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New HarvardX Course on the FDA and Prescription Drugs

Interested in learning more about pharmaceutical policy? Curious about the role of the FDA in ensure safe and effective drugs reach the market? Wondering why drug prices are so high in the US? Readers of my prior posts may enjoy learning more about these topics!

Check out a free HarvardX online course, “The FDA and Prescription Drugs: Current Controversies in Context,” put together by Petrie-Flom Center affiliates Dr. Aaron Kesselheim, Dr. Ameet Sarpatwari, Dr. Jonathan Darrow, and many others, that is now open for enrollment. (Disclosure: I did not play any role in the development or making of the course, but I am serving as a teaching assistant/discussion moderator for the course).

Readers of Bill of Health may have seen the earlier post by Dr. Darrow. In this post, I’ll be going into more depth about the topics covered. The course is divided into six “weekly” modules that overview the major topics in pharmaceutical policy. For those of you who have not previously taken an online course through edX (e.g., HarvardX), Coursera or other platforms, these classes are free for learners and self-paced. You can do as much or as little of the course as you like. I will briefly overview the syllabus of the class so you can get a taste of what to expect.

Week 1: Overview and History of the FDA

The first week examines the history the US “patent-drug” market and the motivations behind why Congress was compelled to create the FDA and its precursor regulatory agency in 1906. You will also learn about the legal framework that governs the FDA’s regulatory powers as it tries to ensure that safe and effective drugs make it the market as well ensure speedy approval. In this week you will also be introduced contemporaneous issues such as expanded access and “right-to-try” laws. Then listen to the special guest Dr. Margaret Hamburg give her perspective as the former FDA commissioner.

Week 2: Drug Development and Approval

The second week looks at the drug development and approval process. In this week you learn about how drugs go from the discovery phase to the clinical trials essential for regulatory approval. You will learn about the criteria the FDA uses for drug approval as well as the various pathways a drug could be approved under. You will also gain insight on the principles of clinical trial design and challenges of converting clinical trial data into real-world clinical practice.

Week 3: Drug pricing

This week’s content should be required viewing for members of Congress, given the bipartisan interest in addressing high drug prices in the US. In this module you learn about the economics behind how the related negotiating powers of manufacturers and payer’s determine drug pricing. You will also learn about the generic drug industry and the effect of generic competition on drug prices.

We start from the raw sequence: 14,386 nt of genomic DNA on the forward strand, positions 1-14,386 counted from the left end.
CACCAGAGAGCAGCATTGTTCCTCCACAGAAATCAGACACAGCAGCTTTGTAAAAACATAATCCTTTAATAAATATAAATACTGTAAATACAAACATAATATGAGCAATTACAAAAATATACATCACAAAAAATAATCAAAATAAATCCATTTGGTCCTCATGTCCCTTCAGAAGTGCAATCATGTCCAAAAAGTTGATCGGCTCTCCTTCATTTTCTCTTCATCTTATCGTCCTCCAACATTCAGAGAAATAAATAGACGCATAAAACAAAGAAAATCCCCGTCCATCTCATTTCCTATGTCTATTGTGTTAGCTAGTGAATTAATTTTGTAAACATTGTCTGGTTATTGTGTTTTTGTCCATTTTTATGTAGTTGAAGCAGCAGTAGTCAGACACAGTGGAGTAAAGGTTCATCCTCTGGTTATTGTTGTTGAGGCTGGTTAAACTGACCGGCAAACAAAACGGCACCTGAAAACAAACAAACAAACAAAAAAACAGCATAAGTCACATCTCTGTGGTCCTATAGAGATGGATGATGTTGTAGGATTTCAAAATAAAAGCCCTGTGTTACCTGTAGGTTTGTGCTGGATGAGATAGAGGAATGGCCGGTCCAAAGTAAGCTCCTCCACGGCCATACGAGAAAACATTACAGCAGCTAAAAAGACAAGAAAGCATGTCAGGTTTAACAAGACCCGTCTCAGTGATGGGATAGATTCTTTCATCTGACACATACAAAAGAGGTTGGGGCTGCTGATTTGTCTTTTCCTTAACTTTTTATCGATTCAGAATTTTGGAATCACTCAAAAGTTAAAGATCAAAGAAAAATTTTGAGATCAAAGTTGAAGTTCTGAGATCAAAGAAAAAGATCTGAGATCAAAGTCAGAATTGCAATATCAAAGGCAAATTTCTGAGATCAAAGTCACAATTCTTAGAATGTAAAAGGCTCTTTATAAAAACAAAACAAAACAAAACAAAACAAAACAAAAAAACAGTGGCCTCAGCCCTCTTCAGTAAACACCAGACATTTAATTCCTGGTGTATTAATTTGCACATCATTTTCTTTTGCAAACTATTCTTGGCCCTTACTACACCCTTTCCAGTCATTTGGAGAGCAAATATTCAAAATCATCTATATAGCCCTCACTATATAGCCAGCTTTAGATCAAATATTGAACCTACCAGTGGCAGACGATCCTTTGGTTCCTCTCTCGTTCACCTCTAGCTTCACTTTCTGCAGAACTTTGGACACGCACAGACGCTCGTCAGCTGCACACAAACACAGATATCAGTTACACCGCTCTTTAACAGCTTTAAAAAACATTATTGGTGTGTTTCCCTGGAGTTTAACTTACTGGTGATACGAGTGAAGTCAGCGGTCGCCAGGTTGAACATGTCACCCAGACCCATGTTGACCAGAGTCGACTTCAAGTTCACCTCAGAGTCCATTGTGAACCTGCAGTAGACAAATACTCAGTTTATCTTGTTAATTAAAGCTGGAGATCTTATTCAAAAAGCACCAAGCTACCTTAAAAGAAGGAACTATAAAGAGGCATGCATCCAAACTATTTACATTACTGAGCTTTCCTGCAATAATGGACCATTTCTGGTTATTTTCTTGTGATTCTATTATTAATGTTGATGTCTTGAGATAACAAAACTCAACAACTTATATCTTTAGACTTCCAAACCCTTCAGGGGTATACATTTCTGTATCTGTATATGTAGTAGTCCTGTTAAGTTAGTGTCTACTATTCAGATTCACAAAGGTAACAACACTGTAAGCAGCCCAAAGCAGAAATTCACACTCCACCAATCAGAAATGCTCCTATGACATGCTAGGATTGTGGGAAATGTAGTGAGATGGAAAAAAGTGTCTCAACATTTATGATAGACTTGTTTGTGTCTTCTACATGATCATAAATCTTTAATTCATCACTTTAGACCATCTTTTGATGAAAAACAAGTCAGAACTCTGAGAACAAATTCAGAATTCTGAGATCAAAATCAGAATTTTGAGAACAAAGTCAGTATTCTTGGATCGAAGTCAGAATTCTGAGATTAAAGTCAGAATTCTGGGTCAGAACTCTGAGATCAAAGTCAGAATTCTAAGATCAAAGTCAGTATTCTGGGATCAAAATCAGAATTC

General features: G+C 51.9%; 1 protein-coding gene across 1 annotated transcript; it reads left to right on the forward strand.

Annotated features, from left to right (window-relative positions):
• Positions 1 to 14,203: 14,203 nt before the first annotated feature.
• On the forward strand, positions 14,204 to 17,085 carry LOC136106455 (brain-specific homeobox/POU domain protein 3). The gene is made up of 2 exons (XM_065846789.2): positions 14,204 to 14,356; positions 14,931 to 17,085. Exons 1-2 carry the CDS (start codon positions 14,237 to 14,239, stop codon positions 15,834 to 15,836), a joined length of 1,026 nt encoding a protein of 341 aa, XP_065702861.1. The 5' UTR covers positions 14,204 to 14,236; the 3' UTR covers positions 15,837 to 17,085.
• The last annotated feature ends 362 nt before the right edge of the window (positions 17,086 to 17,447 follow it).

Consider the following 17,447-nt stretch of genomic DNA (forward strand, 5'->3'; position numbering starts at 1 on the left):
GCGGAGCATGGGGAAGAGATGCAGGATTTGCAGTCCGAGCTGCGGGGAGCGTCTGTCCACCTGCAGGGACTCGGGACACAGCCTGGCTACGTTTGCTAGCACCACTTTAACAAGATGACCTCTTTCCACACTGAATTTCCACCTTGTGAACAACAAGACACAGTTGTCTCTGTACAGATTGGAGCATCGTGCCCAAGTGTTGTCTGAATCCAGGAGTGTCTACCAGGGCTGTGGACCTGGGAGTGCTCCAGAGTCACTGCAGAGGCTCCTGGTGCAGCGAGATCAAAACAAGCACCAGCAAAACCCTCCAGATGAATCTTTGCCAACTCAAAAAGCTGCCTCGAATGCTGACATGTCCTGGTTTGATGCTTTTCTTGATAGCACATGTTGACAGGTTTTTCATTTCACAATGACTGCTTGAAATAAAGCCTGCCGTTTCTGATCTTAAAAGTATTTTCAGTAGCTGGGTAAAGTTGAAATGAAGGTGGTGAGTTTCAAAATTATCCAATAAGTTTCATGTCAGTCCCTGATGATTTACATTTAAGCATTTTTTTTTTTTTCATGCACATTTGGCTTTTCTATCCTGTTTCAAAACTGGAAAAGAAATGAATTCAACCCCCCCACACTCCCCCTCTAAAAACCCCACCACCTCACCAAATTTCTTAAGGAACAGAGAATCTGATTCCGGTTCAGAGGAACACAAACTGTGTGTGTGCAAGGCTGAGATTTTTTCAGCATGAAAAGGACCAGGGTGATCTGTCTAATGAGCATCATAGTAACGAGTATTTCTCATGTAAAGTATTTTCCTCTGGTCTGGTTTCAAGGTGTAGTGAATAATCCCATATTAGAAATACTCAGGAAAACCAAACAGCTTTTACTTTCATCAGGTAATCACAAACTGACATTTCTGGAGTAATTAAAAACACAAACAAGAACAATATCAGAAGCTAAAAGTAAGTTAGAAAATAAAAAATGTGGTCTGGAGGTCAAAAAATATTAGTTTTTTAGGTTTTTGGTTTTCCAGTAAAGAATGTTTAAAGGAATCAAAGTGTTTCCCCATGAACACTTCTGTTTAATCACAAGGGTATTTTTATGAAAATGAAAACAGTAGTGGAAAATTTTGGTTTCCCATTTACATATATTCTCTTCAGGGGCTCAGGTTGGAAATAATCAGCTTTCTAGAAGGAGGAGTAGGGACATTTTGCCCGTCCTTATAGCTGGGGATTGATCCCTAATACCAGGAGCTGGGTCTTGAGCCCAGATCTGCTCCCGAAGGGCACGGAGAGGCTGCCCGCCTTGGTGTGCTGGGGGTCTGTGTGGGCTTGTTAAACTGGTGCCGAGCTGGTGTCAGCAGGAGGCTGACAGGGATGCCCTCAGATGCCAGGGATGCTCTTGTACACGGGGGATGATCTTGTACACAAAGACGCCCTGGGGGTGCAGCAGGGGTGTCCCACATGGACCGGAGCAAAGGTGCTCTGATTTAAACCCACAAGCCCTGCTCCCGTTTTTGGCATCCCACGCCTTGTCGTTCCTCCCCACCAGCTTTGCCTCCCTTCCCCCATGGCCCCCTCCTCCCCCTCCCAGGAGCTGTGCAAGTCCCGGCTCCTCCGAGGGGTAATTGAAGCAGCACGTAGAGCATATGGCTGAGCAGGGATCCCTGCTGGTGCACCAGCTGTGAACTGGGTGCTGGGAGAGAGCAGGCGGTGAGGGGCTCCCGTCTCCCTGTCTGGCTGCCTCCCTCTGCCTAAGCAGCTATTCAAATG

Week 4: Prescription Drug Promotion

Confused by why drug companies advertise their drugs on TV (at least in the US and New Zealand)? In week four, direct to consumer advertising and advertising to physicians will be explored. This has been a hot legal topic recently as the tactics of Purdue Pharma in marketing its opioids to doctors have come under intense scrutiny. The course will also explore current legal controversies such as the FDA’s power to regulate off-label marketing of drugs.

Week 5: Post-Approval Monitoring and Evaluation of Prescription Drugs

While much of the FDA’s legal authority is centered around initial drug approval, the real-world safety and effectiveness of approved drugs is what matters to patients. Given the time-limited nature of clinical trials, it is only after drug approval that we learn the long-term risks of a drug. The classic example is Vioxx (rofecoxib) a selective NSAID that was found to increase the risk of heart attack and stroke. In this module, learn about the traditional post-approval monitoring as well as newer approaches that include the FDA Adverse Events Reporting System, the FDA Sentinel Initiative, and Risk Evaluation and Mitigation Strategies (REMS) program for high-risk drugs.

Week 6: Special Classes of Drugs and Diseases

In the final week of the course, you will learn about the special consideration for certain classes of drugs. These include the regulatory framework around biologic agents and biosimilars as well the limited regulations on the supplement industry. In addition, you will learn about the special rules and incentives for rare diseases, pediatric conditions, neglected tropical diseases, and cancer treatment.

How To Enroll

Does any of this sound interesting to you? It “starts” March 26, 2019 (again, this is a self-paced course) and will be open with active forums for at least the next several months. Check out the trailer and the course website to enroll in the course or find more information.


Rahul Nayak is a 2018-2019 Petrie-Flom Center Student Fellow. 



Rahul Nayak

Rahul Nayak was a fourth-year medical student at Harvard Medical School during his fellowship year. As part of the Program on Regulation, Therapeutics, and Law (PORTAL) at Brigham & Women's Hospital, his research interests are in pharmaceutical policy, physician prescribing habits, and access to health care. He attended Duke University, where he studied biomedical engineering and economics. He then completed a two-year fellowship at the NIH Department of Bioethics. His research has led to first-author publications in JAMA, Annals of Internal Medicine, Health Affairs, and Bioethics. He is currently a resident in the internal medicine residency program at Massachusetts General Hospital. Rahul was a Student Fellow during the 2018-2019 academic year, and completed a project entitled “Public Support for Late-Stage New Drug Discovery,” which examines the role of public-sector research on new drug discovery.

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